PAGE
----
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Pssst! Here’s a Secret about the Alps

Pssst! Here’s a Secret about the Alps

Mar 27, 2014

To everything thing– turn, turn, turn, there is a season—turn, turn, turn.

I am a sucker for some pretty clichéd folk songs, including that one from Pete Seeger. (Probably in large part due to having gone to a summer camp run by Pete’s brother, John.)

Pete had weightier things on his mind when he wrote that song, but the same premise is true of places and pursuits. Each place has its ideal time for a given pursuit. Often, these are not the ones known to the casual observer. The Northwest is famous for its rainy spells, but summers can be consistently dry and beautiful. Here in the Northeast, us locals know the best time for skiing is… April? You bet!

When it comes to trail running in the Alps, here’s a secret: September is awesome.*

Like all mountain ranges, the weather in the Alps can be mercurial. A few days of cloud-lashed summits and unsettled weather can be part of the game in any big mountain range. Those lush meadows don’t appear from blue skies alone, after all.

Most visitors come in July or August. School’s out and jobs have quieted down. It’s vacation season and it’s a great time to be in the Alps. But, for those who can afford a bit for flexibility, here’s a tip: the last week of August and all of September in the Alps is awesome. Fair weather prevails.  Temperatures moderate. The villages are quieter. Up high, a trace of snow can come and go. Annual Désalpes celebrations are taking place, with elaborately-decorated cows traipsing down to their winter accommodations.

Désalpe: It's a good day to be a cow.
Désalpe: It’s a good day to be a cow.Image courtesy of

For those who can make the dates work, we’ve pulled together a great fall trail running trip, featuring a variety of areas and events. It offers some of my very favorite Alp trail running, including:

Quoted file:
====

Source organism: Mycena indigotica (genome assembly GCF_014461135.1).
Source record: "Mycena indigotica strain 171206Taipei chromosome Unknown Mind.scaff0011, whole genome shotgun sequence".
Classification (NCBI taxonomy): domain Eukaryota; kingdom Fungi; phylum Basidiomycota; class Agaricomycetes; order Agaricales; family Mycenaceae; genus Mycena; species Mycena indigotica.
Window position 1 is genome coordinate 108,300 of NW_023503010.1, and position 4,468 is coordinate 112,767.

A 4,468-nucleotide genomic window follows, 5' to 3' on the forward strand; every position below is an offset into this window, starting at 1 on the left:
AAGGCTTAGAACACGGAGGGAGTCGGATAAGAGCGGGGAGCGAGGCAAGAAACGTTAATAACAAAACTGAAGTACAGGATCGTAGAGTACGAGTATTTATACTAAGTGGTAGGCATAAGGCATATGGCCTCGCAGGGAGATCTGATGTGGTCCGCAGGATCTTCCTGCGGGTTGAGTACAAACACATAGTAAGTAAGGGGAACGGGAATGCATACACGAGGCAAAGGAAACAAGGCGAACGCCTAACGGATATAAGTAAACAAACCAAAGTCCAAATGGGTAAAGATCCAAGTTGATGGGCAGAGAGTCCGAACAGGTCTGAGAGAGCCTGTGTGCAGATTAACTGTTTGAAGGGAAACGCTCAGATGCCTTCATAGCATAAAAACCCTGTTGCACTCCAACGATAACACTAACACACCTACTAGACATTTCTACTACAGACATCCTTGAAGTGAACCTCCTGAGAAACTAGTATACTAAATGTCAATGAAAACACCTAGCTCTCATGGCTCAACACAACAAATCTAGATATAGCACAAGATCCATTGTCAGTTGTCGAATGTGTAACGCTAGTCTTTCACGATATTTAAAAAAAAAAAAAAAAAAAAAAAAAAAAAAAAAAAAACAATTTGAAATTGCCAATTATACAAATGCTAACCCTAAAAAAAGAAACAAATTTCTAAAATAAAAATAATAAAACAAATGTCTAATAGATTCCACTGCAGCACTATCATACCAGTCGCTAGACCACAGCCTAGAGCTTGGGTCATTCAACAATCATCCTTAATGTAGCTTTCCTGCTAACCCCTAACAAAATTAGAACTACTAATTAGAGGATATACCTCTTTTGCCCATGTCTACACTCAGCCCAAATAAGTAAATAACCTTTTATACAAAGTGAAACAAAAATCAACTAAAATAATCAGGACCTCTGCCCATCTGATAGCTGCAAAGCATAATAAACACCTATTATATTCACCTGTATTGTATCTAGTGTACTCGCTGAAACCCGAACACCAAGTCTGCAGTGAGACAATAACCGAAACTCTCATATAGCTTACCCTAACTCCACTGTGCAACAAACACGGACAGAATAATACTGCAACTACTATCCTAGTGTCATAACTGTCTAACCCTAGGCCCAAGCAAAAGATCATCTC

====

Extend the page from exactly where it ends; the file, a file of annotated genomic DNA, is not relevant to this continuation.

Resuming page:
*Grindelwald, with access to a dozen or more really stunning runs throughout the Bernese Oberland, including the high-elevation Eiger Ultra route, the run from Meiringen to Grosse Scheidegg, and Stechelberg to well, any direction you can run! We’ll watch the world-famous Jungfrau Marathon, too.

*Zermatt, with its iconic view of the Matterhorn, neighboring 4,000-meter peaks, and no shortage of trails. And, when we’re there, the car-free village should be much calmer than in August!

Dan Patitucci runs the Hardergrat. A portion of this run could be
on the agenda! Photo courtesy of PatitcucciPhoto.

*Champéry, my adopted village in the Valais, so I’m biased. Quiet, on the border with France, and filled with great running through the pastures below the Dents du Midi and Dents Blanches ranges. A hut, with fresh bread and cheese for lunch, or a fresh blueberry tart, is never far away!

*The Trail DM Ultra. Whether you’re running the entire event, running the relay, or just taking in the scene along the course, this is one of my favorite races. Here’s why.

If it snows more than a half-inch on the tour, I owe everyone a café au lait. If it doesn’t rain a drop, and the weather’s beautiful, well, then, I’ll be perfectly happy raising wine glasses to a great trip, and I promise not to say, “I told you so!”

Full tour details are right here.

*Troy, from Alpinehikers, points out that June is pretty fabulous, too, and I have to agree. Long days, wildflowers everywhere, and big waterfalls make it a pretty special month, too!

Doug Mayer
Doug Mayer is the founder of Run the Alps and lives in Chamonix, France with his labradoodle, Izzy. He is the author of The Race that Changed Running: The Inside Story of UTMB and writes for Outside Online and Ultrasignup News. His upcoming book is a graphic novel about Italy’s 330km long Tor des Géants trail race.